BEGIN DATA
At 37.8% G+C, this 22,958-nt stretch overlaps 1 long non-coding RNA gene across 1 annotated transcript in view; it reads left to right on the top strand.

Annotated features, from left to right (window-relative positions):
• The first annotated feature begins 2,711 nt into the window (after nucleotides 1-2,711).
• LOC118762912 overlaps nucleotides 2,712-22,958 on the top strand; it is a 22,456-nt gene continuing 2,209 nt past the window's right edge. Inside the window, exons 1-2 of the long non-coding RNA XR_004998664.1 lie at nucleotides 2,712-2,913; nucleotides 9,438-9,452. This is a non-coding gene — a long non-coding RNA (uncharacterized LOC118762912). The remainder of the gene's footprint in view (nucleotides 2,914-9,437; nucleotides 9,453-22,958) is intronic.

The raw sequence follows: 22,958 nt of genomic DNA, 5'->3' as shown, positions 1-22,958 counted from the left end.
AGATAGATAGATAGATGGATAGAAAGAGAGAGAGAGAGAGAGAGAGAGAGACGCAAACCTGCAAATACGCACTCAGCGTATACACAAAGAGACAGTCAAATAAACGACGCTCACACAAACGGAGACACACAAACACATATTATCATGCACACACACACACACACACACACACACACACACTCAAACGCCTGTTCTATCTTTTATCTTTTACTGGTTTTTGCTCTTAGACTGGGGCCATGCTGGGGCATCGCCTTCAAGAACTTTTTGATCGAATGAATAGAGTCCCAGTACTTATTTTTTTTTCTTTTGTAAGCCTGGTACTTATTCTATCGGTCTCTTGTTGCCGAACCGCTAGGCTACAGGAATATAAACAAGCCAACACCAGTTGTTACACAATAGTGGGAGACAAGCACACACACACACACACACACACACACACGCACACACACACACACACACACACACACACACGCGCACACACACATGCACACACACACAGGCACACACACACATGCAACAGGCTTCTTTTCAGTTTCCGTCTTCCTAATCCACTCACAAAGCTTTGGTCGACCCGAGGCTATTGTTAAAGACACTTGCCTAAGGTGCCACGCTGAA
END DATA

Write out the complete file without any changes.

At 37.8% G+C, this 22,958-nt stretch overlaps 1 long non-coding RNA gene across 1 annotated transcript in view; it reads left to right on the top strand.

Annotated features, from left to right (window-relative positions):
• The first annotated feature begins 2,711 nt into the window (after nucleotides 1-2,711).
• LOC118762912 overlaps nucleotides 2,712-22,958 on the top strand; it is a 22,456-nt gene continuing 2,209 nt past the window's right edge. Inside the window, exons 1-2 of the long non-coding RNA XR_004998664.1 lie at nucleotides 2,712-2,913; nucleotides 9,438-9,452. This is a non-coding gene — a long non-coding RNA (uncharacterized LOC118762912). The remainder of the gene's footprint in view (nucleotides 2,914-9,437; nucleotides 9,453-22,958) is intronic.

The raw sequence follows: 22,958 nt of genomic DNA, 5'->3' as shown, positions 1-22,958 counted from the left end.
AGATAGATAGATAGATGGATAGAAAGAGAGAGAGAGAGAGAGAGAGAGAGACGCAAACCTGCAAATACGCACTCAGCGTATACACAAAGAGACAGTCAAATAAACGACGCTCACACAAACGGAGACACACAAACACATATTATCATGCACACACACACACACACACACACACACACACACTCAAACGCCTGTTCTATCTTTTATCTTTTACTGGTTTTTGCTCTTAGACTGGGGCCATGCTGGGGCATCGCCTTCAAGAACTTTTTGATCGAATGAATAGAGTCCCAGTACTTATTTTTTTTTCTTTTGTAAGCCTGGTACTTATTCTATCGGTCTCTTGTTGCCGAACCGCTAGGCTACAGGAATATAAACAAGCCAACACCAGTTGTTACACAATAGTGGGAGACAAGCACACACACACACACACACACACACACACGCACACACACACACACACACACACACACACACGCGCACACACACATGCACACACACACAGGCACACACACACATGCAACAGGCTTCTTTTCAGTTTCCGTCTTCCTAATCCACTCACAAAGCTTTGGTCGACCCGAGGCTATTGTTAAAGACACTTGCCTAAGGTGCCACGCTGAA